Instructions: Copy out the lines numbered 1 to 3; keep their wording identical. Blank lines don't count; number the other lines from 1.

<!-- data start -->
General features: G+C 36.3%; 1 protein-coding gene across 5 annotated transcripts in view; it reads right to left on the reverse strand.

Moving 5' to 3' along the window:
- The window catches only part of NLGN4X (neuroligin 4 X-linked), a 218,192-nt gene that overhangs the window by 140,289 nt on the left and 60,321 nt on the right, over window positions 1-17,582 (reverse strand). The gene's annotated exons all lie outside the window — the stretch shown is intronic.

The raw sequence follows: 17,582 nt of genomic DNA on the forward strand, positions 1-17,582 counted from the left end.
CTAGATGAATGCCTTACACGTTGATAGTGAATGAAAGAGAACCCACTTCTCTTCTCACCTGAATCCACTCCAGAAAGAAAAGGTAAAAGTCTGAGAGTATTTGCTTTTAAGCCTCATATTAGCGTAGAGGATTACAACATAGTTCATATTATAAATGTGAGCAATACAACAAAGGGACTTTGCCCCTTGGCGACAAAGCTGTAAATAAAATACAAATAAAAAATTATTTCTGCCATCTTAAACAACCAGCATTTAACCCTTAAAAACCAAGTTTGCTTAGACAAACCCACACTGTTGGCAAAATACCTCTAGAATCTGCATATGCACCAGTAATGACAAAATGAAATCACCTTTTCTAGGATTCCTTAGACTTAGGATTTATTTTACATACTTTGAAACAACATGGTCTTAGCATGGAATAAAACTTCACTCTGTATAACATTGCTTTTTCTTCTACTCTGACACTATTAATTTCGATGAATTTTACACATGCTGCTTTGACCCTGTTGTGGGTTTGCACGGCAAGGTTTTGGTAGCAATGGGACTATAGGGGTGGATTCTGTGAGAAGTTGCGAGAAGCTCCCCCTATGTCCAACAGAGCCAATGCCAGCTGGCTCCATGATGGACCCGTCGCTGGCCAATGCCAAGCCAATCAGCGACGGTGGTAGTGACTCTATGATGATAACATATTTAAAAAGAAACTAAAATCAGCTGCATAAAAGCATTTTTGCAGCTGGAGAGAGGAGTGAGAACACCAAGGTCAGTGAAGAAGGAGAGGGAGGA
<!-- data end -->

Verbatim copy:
General features: G+C 36.3%; 1 protein-coding gene across 5 annotated transcripts in view; it reads right to left on the reverse strand.

Moving 5' to 3' along the window:
- The window catches only part of NLGN4X (neuroligin 4 X-linked), a 218,192-nt gene that overhangs the window by 140,289 nt on the left and 60,321 nt on the right, over window positions 1-17,582 (reverse strand). The gene's annotated exons all lie outside the window — the stretch shown is intronic.